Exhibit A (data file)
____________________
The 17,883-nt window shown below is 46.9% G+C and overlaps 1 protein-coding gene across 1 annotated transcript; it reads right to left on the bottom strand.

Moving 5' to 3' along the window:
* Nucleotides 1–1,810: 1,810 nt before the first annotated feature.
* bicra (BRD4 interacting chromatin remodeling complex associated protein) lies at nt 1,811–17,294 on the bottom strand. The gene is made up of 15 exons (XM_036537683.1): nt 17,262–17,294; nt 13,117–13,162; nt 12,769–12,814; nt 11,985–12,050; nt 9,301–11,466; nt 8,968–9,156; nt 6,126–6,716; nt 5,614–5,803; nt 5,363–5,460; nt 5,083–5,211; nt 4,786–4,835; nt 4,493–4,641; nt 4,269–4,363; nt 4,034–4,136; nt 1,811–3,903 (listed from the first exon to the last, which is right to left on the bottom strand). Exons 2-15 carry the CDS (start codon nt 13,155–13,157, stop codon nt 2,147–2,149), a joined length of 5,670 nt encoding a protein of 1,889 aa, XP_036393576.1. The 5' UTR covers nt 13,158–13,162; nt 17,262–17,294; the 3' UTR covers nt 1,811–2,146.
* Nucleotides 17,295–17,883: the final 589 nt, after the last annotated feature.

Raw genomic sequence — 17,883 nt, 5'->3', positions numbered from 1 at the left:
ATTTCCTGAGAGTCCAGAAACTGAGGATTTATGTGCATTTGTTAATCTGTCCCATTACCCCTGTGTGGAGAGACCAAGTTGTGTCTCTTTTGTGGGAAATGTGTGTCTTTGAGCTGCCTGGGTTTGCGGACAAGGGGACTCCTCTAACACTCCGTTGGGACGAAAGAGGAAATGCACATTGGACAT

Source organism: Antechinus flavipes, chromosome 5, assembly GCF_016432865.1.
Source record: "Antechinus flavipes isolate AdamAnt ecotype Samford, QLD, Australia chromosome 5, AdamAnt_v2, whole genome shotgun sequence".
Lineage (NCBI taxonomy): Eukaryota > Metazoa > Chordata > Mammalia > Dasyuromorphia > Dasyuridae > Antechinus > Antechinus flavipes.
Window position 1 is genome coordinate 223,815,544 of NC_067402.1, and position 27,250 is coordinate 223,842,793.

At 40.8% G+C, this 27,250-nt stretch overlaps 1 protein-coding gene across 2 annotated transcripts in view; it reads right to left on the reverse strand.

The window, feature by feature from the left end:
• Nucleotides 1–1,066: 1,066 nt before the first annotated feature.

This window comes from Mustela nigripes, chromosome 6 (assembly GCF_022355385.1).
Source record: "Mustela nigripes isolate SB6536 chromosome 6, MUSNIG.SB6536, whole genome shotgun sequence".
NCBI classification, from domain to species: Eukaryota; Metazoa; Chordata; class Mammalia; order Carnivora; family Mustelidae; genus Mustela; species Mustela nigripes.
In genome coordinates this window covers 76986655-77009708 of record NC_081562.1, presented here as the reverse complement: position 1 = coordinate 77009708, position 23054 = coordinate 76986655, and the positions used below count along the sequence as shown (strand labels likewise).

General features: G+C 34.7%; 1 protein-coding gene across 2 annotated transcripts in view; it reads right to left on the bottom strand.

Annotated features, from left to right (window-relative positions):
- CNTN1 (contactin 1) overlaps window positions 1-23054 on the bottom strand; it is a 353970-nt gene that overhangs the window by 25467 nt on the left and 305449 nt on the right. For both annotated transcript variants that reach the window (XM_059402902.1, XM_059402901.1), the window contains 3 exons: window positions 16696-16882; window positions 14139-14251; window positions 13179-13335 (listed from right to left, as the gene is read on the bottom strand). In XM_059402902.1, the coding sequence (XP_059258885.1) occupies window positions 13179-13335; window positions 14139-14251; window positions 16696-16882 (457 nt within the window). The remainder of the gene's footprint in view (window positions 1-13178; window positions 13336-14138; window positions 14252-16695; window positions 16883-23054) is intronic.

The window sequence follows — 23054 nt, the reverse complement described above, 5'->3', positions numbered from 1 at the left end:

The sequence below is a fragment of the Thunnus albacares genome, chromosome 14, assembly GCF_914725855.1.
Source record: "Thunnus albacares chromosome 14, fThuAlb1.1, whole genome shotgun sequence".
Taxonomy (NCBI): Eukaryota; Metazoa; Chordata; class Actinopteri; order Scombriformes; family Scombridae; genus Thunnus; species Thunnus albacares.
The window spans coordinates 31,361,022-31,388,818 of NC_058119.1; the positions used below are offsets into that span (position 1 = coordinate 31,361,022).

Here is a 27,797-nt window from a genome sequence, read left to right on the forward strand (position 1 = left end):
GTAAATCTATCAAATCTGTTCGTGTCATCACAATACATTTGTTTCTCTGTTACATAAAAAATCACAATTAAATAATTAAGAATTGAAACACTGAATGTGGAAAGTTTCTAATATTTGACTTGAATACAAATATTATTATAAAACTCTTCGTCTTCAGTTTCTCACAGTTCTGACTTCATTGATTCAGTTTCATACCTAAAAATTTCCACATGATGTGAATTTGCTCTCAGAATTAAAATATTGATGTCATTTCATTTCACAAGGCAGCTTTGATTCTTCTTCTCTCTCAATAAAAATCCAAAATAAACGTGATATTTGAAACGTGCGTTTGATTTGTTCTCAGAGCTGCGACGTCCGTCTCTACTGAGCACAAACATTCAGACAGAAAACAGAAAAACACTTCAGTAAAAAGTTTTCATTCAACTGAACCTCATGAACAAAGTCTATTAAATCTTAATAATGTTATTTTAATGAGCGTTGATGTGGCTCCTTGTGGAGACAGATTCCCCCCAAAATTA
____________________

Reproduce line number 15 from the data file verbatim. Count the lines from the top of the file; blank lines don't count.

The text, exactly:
This window comes from Mustela nigripes, chromosome 6 (assembly GCF_022355385.1).